|Welcome to the latest issue of Diplomat Brief. This week our top story explores the lingering impact of the 1984 industrial disaster in Bhopal, India. We also have an interview with journalist Daniel Bosley on the nexus between gangs, violence, and politics in the Maldives since its democratization.
|Story of the week
|Bhopal’s Endless Health Crisis
What Happened: 39 years ago, a cloud of toxic gas escaped from a pesticide plant in Bhopal, India, killing thousands. But this was not a one-time disaster. “Like most people who hear about Bhopal, they associate it with something that happened a long, long time ago, a terrible thing and that was it,” Rachna Dhingra, who has worked with survivors for over 20 years, told The Diplomat. But the health and environmental impacts continue to wreak havoc today, especially among the poor.
Our Focus: To begin with, survivors struggle to find adequate treatment for their health issues, in part because the company responsible, Union Carbide, refused to reveal the exact make-up of the gases involved in the disaster. Then there are the continuing health woes even among those with no direct exposure to the December 1984 tragedy. People who moved to Bhopal after 1984 have experienced severe health issues that may be linked to water contamination. Children born there today are more likely to suffer “genetic defects, seizure disorders, autism, Cerebral Palsy,” and paralysis, according to a health worker. But compensation has been extremely limited, focused on the immediate, short-term impacts. “The whole settlement cost Union Carbide not even 50 cents per share. A disaster like this in any other place would have made the company fold,” Dhingra said.
What Comes Next: A lasting solution would involve research to understand the root causes of the health crisis, and money to clean up lingering contamination and provide proper health care. To fund that effort, locals hope that the U.S. government will force Dow Chemical, which owns Union Carbide, to appear in Indian court to take accountability. “Everyday, there are new victims being exposed to this poison... If the cleanup happens and Bhopal is made safe again, that would be a sense of justice,” said Satinath Sarangi, who runs a clinic in Bhopal. “We think it’s possible to fix the situation, but the government has to be on our side. There has to be a will to fix this,” Dhingra added.Read this story
|Behind the News
Daniel Bosley, author of “Descent into Paradise – A Journalist’s Memoir of the Untold Maldives,” on the links between criminal gangs, politics, and religious extremism in Maldives: “By 2014, it became apparent that a fusion of Salafi-jihadis and gangs had occurred. Major gang leaders, some with conspicuous links to the government, now took on the role of a vigilante religious police.”Read the interview
|This Week in Asia
Three weeks after the big Biden-Xi meeting, it’s Brussel’s turn for a summit with China. European Council President Charles Michel and European Commission President Ursula von der Leyen are traveling to Beijing this week for the first in-person China-EU summit since 2019. While China-U.S. tensions attract most of the headlines, China-EU relations have arguably seen even more strain over the past four years, having had farther to fall. The China-EU summit on December 7 is worth watching to see whether Brussels is eager for a full thaw or takes a more cautious approach.Find out more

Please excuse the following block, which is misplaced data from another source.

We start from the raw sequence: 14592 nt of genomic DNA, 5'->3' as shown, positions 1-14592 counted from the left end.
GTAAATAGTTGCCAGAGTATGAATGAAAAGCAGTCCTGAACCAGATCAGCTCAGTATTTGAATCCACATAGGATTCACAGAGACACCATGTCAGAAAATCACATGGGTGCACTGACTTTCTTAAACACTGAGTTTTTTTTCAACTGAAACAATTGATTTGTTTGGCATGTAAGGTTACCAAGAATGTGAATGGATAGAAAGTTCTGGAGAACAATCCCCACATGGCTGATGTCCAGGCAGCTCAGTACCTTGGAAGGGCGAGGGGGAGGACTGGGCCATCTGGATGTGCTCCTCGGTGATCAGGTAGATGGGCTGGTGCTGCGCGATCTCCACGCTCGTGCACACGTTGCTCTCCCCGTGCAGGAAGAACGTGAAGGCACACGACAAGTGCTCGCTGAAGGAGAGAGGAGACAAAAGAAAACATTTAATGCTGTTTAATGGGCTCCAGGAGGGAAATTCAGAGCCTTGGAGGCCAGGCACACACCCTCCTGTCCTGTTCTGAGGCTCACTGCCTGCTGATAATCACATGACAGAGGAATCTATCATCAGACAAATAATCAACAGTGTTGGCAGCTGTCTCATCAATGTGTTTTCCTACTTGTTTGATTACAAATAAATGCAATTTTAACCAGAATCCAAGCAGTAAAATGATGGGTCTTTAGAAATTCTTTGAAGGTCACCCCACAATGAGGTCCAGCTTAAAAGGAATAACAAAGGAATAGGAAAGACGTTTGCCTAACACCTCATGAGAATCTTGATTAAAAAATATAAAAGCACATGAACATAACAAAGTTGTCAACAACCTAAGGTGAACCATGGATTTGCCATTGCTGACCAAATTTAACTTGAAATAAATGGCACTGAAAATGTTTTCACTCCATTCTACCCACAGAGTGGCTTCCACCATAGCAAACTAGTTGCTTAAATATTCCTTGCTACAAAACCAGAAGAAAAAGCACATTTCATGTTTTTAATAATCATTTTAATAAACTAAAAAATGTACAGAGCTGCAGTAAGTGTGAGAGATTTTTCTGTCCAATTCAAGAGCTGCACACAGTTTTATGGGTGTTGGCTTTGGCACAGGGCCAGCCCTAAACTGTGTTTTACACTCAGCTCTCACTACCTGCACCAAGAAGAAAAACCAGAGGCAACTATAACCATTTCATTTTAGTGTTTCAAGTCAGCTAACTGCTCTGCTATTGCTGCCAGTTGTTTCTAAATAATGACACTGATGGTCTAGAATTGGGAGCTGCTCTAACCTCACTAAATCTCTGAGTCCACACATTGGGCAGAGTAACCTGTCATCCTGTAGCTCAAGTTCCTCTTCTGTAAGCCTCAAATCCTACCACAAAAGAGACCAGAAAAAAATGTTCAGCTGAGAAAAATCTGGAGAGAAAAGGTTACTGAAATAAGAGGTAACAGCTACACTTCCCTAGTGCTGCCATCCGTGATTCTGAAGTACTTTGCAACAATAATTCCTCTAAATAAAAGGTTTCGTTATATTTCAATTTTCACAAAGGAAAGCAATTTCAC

|India’s Opposition Hopes Dashed
The Congress – the biggest party in India’s opposition – severely underperformed in widely watched state assembly elections last month. Results released this weekend saw the BJP winning big in Rajasthan, Madhya Pradesh, and Chhattisgarh, with the Congress only managing to unseat another opposition party in Telangana. The results are a serious setback not only for the Congress, but for the prospects of the INDIA coalition of opposition parties in the 2024 general election.Find out more
|Philippines Accuses China of “Swarming” Contested Reef
In what it described as an “alarming development,” the Philippine Coast Guard (PCG) this week accused China of “swarming” a disputed reef off the coast of Palawan Island. The PCG said that a patrol over the weekend had counted “more than 135” Chinese vessels “dispersed and scattered” in the vicinity of Whitsun Reef, an unoccupied feature that lies within Manila’s 200-nautical-mile Exclusive Economic Zone (EEZ). The Chinese presence at Whitsun Reef is just the latest sign of Beijing’s increasingly assertive behavior in the South China Sea, including forceful attempts to prevent the resupply of Philippine-occupied Second Thomas Shoal, which has pushed the Philippines closer to the U.S. and other security partners.Find out more
|CSTO Belated Declaration an Exercise in Selective Absurdity
More than a week after its summit in Minsk, the CSTO finally issued a declaration. It’s an aspirational litany at best, and at worst a delusional devotional to a specific view of the world order. Among the ironies encased in the declaration and a concurrent statement from the member states’ foreign ministers is the proclamation that “no state should ensure its security at the expense of the security of other states.” That’s a great sentiment, if only Moscow took its own advice.Find out more
Source: China Impact Studies surveys, Institute of Sociology, Academia Sinica
While preserving the cross-strait status quo remains the preferred option for most Taiwanese, only a tiny minority see that as the most likely outcome.See the full picture
|Word of the Week
Krygyz for “sunflower.” The word can also be used derogatorily to denote fickleness or a lack of independence.Find out more